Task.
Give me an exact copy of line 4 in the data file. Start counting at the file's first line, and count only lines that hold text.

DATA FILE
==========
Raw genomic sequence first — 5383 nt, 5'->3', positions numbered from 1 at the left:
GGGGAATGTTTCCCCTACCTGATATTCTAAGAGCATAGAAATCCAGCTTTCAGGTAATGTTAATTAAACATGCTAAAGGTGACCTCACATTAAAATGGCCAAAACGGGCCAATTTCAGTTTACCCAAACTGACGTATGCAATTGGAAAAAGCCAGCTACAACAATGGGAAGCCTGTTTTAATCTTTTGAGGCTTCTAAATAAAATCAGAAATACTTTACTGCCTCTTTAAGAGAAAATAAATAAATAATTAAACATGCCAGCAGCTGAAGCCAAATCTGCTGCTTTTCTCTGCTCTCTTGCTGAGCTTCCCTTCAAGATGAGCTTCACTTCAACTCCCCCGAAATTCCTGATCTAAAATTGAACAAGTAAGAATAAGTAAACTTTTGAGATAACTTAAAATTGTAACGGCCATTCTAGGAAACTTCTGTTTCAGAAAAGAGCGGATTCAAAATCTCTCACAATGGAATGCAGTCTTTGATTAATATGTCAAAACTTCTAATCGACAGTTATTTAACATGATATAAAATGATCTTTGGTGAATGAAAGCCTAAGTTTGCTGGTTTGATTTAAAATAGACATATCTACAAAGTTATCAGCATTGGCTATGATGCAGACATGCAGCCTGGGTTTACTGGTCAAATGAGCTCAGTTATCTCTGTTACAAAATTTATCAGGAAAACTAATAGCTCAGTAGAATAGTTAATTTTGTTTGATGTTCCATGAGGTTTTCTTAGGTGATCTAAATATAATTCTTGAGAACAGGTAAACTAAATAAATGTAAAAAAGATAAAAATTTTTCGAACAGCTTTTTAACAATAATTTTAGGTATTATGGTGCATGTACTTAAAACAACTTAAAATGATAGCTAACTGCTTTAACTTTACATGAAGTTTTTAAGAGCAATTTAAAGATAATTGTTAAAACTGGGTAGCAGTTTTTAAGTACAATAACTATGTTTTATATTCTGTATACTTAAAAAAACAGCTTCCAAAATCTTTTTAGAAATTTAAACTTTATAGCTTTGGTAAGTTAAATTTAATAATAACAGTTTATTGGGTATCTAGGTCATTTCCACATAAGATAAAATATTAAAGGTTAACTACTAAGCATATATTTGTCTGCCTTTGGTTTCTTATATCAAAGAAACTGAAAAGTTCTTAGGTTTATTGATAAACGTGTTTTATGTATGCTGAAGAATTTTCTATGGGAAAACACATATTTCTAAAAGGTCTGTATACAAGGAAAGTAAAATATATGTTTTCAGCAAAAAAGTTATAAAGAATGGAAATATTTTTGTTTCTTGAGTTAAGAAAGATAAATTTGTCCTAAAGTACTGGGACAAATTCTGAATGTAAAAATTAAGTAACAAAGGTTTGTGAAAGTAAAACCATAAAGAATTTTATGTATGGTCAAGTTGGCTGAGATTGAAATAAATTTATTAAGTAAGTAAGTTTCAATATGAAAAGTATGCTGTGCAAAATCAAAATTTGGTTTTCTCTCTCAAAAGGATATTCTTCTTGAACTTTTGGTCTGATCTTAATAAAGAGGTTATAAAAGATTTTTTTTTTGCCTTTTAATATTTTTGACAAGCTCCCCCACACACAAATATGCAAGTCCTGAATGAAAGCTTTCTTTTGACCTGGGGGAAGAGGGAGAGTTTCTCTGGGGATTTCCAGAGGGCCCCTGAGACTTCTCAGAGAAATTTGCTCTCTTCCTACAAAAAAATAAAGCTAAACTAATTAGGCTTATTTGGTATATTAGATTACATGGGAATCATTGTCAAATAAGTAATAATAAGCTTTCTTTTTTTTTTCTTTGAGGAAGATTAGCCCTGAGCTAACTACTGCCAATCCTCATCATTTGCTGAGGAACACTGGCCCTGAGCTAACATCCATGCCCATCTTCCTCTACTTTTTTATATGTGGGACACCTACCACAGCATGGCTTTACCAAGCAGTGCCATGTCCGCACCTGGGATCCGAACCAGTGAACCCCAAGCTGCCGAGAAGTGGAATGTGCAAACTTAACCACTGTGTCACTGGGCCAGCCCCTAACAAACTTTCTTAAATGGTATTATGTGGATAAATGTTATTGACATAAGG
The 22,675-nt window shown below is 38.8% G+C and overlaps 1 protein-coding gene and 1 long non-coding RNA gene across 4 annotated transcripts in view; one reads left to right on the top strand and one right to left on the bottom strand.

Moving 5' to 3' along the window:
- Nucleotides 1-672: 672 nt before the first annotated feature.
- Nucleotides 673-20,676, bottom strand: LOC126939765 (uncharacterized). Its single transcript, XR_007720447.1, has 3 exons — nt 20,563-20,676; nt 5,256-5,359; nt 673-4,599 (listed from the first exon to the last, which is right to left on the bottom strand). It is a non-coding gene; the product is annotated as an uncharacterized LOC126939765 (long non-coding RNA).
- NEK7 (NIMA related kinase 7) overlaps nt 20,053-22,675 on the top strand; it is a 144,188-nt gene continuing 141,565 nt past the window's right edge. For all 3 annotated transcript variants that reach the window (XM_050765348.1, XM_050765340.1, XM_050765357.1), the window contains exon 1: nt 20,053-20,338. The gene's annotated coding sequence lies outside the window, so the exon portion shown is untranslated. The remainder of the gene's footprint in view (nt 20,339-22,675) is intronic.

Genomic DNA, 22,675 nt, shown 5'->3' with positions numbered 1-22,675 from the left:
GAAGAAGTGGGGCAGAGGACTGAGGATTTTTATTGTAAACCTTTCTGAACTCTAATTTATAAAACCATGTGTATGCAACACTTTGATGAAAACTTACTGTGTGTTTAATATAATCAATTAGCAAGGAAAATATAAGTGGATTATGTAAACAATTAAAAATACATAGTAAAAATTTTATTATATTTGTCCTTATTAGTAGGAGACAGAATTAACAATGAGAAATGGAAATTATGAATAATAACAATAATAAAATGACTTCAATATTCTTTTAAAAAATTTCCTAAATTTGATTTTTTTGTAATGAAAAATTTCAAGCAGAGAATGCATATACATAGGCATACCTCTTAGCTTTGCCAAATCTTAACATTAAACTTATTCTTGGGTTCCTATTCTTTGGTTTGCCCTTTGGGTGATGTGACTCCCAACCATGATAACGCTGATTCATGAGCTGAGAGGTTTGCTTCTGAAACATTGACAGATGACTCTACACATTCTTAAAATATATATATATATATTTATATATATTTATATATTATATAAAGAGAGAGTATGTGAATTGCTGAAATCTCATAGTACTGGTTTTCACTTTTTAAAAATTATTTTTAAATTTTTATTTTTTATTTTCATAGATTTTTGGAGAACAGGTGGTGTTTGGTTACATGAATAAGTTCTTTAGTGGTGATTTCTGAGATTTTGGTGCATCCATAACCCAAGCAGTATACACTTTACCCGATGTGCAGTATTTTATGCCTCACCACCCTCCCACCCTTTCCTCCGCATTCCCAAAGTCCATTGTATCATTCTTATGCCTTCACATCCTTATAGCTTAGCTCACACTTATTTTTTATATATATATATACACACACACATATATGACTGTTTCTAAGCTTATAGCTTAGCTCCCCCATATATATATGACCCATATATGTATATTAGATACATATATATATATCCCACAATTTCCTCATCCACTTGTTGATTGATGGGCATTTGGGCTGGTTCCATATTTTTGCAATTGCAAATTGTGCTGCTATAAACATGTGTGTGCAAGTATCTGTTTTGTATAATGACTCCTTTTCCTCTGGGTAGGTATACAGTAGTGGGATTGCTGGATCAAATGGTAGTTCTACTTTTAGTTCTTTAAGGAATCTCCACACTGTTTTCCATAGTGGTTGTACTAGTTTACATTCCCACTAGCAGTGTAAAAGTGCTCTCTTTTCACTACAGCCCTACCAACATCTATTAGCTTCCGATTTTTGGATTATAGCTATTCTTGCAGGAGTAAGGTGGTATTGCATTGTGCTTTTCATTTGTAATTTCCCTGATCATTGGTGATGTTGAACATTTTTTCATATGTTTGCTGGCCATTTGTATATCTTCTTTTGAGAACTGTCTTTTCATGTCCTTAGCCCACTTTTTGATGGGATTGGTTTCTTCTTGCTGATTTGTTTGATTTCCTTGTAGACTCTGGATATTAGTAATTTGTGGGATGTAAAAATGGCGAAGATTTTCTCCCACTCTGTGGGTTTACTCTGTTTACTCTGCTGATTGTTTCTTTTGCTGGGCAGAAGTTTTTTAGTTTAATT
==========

Moving 5' to 3' along the window: